The EU Official Who Wants a Trump Nickname: The Broadsheet
Good morning, Broadsheet readers! Emma Hinchliffe here today. The RealReal files for an IPO, Apple adds menstrual-tracking to the Apple Watch, and one EU official wants a Trump nickname of her own. Have a terrific Tuesday.
• That lady. Věra Jourová knows what she wants. Specifically, a nickname from President Trump.
"I dreamt about being called that ‘horrible privacy lady,'" the European Commissioner for justice, consumers, and gender equality—and architect of the strict European data privacy regulation GDPR—told attendees at Fortune's Most Powerful Women International Summit in London on Monday night.
It's a play on what Trump called EU anti-trust boss Margrethe Vestager: as Jourová remembered it, "that horrible tax lady." (It was actually the slightly toned down "tax lady.") Why not Jourová too?
The Czech politician's tongue-in-cheek wish was timely; Trump was in the same city for his state visit with the U.K.
Unlike the British Royal Family, Jourová didn't have to play nice with the president yesterday. She said she uses Trump's rise in America as an example of why women need to go into politics, adding that the lackluster showing of far-right parties in recent European elections signals that populism can be stopped.
Claire and Kristen are on the ground across the pond as MPW closes out on Day 2 today. We'll be back tomorrow with the rest of the news from London. Fortune
MORE FROM MPW LONDON
• Trade tension. Wei Sun Christianson, Morgan Stanley’s co-CEO, Asia Pacific, and CEO, China, says that talking about a "trade war" between the U.S. and China doesn't convey the full story. It's really more like "trade tension." Fortune
• Face your fears. More on trade wars, this time from consumer company executives. They're not as worried about an economic slowdown as chief economists and central bankers. "Fear is a bad advisor," says Melanie Kreis, CFO of Deutsche Post, the post office for Germany and the largest logistics company in the world. Fortune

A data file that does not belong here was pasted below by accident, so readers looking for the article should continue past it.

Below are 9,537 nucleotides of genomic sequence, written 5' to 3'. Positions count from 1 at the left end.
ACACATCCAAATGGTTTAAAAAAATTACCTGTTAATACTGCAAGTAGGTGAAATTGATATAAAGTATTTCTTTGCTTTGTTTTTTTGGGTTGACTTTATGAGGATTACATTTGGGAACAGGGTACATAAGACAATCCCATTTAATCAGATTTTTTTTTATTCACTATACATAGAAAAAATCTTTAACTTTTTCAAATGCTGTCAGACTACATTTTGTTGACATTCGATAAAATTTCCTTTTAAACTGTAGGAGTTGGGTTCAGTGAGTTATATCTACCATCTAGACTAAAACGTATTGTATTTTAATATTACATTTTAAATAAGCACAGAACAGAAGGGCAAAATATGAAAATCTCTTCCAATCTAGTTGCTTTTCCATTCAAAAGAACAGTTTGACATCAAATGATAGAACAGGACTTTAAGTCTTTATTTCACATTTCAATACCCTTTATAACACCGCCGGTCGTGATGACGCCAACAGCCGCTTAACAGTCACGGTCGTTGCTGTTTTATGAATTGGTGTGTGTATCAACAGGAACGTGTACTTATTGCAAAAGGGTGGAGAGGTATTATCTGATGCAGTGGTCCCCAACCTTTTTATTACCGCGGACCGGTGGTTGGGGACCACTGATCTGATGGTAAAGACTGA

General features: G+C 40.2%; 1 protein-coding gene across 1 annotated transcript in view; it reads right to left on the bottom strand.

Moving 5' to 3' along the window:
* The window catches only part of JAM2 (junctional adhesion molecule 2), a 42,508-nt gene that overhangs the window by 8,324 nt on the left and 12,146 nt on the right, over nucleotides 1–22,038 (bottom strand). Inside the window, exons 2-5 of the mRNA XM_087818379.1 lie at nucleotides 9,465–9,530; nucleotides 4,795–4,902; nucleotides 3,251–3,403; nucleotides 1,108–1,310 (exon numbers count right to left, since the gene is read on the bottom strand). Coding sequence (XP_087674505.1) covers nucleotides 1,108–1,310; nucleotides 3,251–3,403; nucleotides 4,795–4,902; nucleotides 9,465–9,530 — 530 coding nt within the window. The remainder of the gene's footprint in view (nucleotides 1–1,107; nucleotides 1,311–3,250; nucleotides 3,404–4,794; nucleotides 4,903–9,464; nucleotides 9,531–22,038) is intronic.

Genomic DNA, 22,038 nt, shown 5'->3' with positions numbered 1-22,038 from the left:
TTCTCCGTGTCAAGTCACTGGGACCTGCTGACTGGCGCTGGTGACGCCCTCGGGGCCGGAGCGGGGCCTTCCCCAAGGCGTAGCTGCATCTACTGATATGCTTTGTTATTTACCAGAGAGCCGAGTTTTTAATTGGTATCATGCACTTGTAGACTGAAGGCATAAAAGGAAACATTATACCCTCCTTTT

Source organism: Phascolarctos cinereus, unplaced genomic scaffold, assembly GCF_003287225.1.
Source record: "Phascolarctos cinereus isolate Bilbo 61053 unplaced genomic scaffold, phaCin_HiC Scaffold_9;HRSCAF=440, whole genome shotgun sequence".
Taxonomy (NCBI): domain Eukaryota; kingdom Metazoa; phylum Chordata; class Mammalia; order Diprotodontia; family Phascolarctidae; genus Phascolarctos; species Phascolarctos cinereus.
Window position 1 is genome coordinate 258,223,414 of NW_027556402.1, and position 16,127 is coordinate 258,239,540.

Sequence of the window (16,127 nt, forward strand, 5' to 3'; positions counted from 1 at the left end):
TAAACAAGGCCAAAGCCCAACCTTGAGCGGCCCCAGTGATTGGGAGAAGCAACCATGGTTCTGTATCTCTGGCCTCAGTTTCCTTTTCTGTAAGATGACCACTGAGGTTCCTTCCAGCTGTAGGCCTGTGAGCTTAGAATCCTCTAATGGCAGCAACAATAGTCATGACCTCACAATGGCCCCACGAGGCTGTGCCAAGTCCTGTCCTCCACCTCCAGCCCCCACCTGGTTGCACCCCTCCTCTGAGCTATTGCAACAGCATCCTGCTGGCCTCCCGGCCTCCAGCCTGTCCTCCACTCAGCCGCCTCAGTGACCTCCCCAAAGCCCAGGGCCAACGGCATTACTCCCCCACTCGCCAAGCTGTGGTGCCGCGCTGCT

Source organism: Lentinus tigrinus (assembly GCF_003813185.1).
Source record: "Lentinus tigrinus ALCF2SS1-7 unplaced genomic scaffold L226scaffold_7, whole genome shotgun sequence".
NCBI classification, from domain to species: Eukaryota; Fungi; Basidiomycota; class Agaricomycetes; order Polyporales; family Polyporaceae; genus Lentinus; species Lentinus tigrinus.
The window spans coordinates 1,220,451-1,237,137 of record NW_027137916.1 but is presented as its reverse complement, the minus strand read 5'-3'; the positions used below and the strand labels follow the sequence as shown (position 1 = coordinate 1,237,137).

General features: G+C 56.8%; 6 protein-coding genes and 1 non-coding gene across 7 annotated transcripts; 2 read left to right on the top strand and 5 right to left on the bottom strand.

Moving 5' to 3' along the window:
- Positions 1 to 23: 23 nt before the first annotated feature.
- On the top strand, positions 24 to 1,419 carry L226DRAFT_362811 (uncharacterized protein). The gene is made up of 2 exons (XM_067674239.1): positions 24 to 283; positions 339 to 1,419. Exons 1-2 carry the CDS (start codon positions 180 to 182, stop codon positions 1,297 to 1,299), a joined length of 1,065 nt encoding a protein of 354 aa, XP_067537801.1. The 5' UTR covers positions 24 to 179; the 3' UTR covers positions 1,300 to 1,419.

• Met tech. London's top Metropolitan Police official and its first female commissioner, Cressida Dick, defended the use of facial recognition technology despite concerns over its potential for racial bias. "Properly overseen, properly thought about, properly circumscribed, [it's] something that our public would expect us to be doing," she says. Fortune
• ITV streaming. According to ITV chief Carolyn McCall, consumers are finally ready to pay for their media again. It's why ITV is moving into streaming with BritBox—and the broadcaster's shareholders want even more resources behind the push. Fortune
• This AI'nt it chief. Scarier than robots taking over is AI's real threat: the lack of diversity in the field. "All the algorithms are programmed by white males—that’s not a good idea," says TomTom co-founder Corinne Vigreux on a panel with Booking.com's Gillian Tans. Fortune
MOVERS AND SHAKERS: Autodesk's Debbie Clifford joins SurveyMonkey as CFO, making the company's leadership team majority-women. Instagram promoted Tamar Shapiro to head of analytics. Ida Liu has been named head of Citi's Private Bank for North America. McKesson CIO and CTO Kathy McElligott and Schneider Electric CIO Elizabeth Hackenson join Forescout Technologies' board of directors; Theresia Gouw takes over the board as chair. Sarlina See joins Penske Media Corporation as chief accounting officer.
ALSO IN THE HEADLINES
• A Real IPO. The RealReal, the luxury online reseller founded by Julie Wainwright, filed to go public. It was valued at $745 million during a funding round last year, and its stock ticker is set as REAL. CNBC
• Watch this. At Apple's World Wide Developers Conference, the tech giant revealed it would add a new menstrual-tracking app to the Apple Watch. The feature follows longtime criticism of Apple's fitness tools as not made with women in mind. Fortune
• Canada's decision. A three-year national inquiry in Canada determined that violence against Indigenous women and girls should be called a genocide. "To the missing and murdered Indigenous women and girls of Canada, to their families, and to survivors—we have failed you," Prime Minister Justin Trudeau said. New York Times
• Store closing. Yesterday we were talking about whether diversity training is effective—and Sephora will find out on Wednesday. The beauty retailer is set to close all its U.S. locations for the morning to conduct a training. The decision comes after singer SZA said she was racially profiled while shopping at a Sephora location. NBC News
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